Dynasty? U of W repeats as national cyber defense champ.

A team of eight computer science students from the University of Washington has brought home a national cybersecurity championship for the second straight year, besting regional champs from nine other schools competing in San Antonio in the National Collegiate Cyber Defense Competition.

The U.S. Air Force Academy finished second in the competition, and last year’s No. 2 team, Texas A&M University, also finished in the money this year, coming in third.

The event, hosted by the University of Texas at San Antonio, was held April 20-22, as the teams defended networks against red team attacks. University teams from around the country competed through March in 10 regional competitions, with regional winners meeting to vie for bragging rights and job opportunities.

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The tourney, which began in 2005 as a regional event, is part of a nationwide effort to identify and develop talent that is increasingly in demand for a professional cybersecurity workforce. The winner takes home the Alamo Cup trophy, and a recruiting is part of the weekend events. Job offers from major employers are one of the primary benefits for participating students.

However, “we walked into the competition already having jobs,” both this year and last, said Melody Kadenko, cybersecurity program director for the University of Washington’s Computer Science and Engineering Department and the team’s faculty adviser.

Not only are trained cybersecurity professionals in demand, but the school also has a number of large employers in the area, including Boeing, Microsoft, Google and Facebook. “They are in the department for months before the competition,” recruiting students, Kadenko said.

At the beginning of the three-day competition, each team was given an operational network for a fictional Internet Web services hosting company with subsidiary retail operations, including e-mail, websites, data files and users. The network had to be operated and services maintained in the face of a red team probing and attacking systems. For the first time this year, an orange team of fictional users, clients and customers also stressed the teams and their networks.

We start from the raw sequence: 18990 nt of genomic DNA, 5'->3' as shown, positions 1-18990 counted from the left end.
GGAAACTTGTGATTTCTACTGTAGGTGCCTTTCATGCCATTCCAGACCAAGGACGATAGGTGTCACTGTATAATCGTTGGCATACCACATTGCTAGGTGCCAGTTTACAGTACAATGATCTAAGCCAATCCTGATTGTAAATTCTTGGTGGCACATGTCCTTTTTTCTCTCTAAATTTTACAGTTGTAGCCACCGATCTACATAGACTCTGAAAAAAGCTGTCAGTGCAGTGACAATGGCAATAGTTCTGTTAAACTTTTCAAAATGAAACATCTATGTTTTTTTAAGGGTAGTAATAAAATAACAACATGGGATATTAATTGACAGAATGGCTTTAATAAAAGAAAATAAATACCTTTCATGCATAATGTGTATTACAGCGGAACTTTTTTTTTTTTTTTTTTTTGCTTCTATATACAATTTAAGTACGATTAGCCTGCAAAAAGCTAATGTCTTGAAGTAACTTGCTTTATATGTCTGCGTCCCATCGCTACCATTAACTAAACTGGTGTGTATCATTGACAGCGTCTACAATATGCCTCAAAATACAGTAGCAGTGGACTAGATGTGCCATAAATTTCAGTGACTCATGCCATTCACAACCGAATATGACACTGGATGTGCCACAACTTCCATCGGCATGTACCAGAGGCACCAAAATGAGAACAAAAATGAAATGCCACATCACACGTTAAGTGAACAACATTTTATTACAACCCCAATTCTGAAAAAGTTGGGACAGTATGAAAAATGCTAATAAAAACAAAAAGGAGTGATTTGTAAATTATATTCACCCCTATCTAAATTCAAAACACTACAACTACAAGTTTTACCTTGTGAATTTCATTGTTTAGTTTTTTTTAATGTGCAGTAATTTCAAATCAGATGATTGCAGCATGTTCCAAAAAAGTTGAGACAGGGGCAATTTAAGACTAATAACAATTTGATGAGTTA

Teams were scored on their ability to maintain services while completing business tasks and were docked points for failing to meet service-level agreements, for failure to recover and restore services when disrupted, and for allowing red team penetrations.

This year’s competition included a few surprises, Kadenko said.

“Every year they’ve always had Cisco routers,” she said. Her team included a student with expertise in Cisco routers and other members had studied the platform. But on the opening morning the students were introduced to networks with Juniper routers. “In every team there was one person who ran out to do a 30-minute cram session on Juniper routers."

The team benefited this year from a donation to the school of cloud computing credits from Amazon Web Services. “Cloud computing was a major component of the competition this year,” Kadenko said.

Although final scoring has not yet been announced, Kadenko said she was told the competition between the top three finishers was close. She said her team’s edge came from their teamwork.

“The most important component was how they interact with each other,” she said. “They already had the knowledge. They got that from the curriculum. But you can’t teach how to get along with somebody.”

The team was largely self-selected. “We don’t have tryouts,” she said. Interested students in the department met regularly and were given tasks to prepare for the contests. “I made them train themselves. I only stepped I when there was a problem brewing. Dealing with and defusing problems was key. I gave them enough leeway to get things done.”

This year’s team included three returning students from last year’s winning team. But there were six graduating students and a graduate student on the team this year, so the only student likely to return for the competition next year will be a junior. But there were also two alternates who participated in the Pacific Rim regional competition but who were not able to join the eight-person team in the nationals, so Kadenko will not have to rebuild the team completely from scratch next year.


About the Author

William Jackson is a Maryland-based freelance writer.


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